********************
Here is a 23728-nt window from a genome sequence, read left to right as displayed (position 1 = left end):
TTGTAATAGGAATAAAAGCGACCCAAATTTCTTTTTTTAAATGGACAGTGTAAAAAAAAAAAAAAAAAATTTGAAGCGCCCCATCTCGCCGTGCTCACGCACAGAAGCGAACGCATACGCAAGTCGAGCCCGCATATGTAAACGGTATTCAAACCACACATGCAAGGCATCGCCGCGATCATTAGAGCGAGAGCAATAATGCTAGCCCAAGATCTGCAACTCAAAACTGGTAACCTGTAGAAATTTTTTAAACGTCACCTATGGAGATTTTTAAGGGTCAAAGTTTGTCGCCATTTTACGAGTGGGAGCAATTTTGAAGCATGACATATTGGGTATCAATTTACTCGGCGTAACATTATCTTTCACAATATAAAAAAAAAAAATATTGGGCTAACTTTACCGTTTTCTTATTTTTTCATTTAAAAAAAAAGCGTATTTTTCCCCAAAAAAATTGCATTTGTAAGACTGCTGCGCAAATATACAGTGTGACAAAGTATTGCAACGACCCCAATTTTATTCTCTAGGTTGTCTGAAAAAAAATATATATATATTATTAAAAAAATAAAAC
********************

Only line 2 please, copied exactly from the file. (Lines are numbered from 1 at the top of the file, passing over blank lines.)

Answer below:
TTGTAATAGGAATAAAAGCGACCCAAATTTCTTTTTTTAAATGGACAGTGTAAAAAAAAAAAAAAAAAATTTGAAGCGCCCCATCTCGCCGTGCTCACGCACAGAAGCGAACGCATACGCAAGTCGAGCCCGCATATGTAAACGGTATTCAAACCACACATGCAAGGCATCGCCGCGATCATTAGAGCGAGAGCAATAATGCTAGCCCAAGATCTGCAACTCAAAACTGGTAACCTGTAGAAATTTTTTAAACGTCACCTATGGAGATTTTTAAGGGTCAAAGTTTGTCGCCATTTTACGAGTGGGAGCAATTTTGAAGCATGACATATTGGGTATCAATTTACTCGGCGTAACATTATCTTTCACAATATAAAAAAAAAAAATATTGGGCTAACTTTACCGTTTTCTTATTTTTTCATTTAAAAAAAAAGCGTATTTTTCCCCAAAAAAATTGCATTTGTAAGACTGCTGCGCAAATATACAGTGTGACAAAGTATTGCAACGACCCCAATTTTATTCTCTAGGTTGTCTGAAAAAAAATATATATATATTATTAAAAAAATAAAAC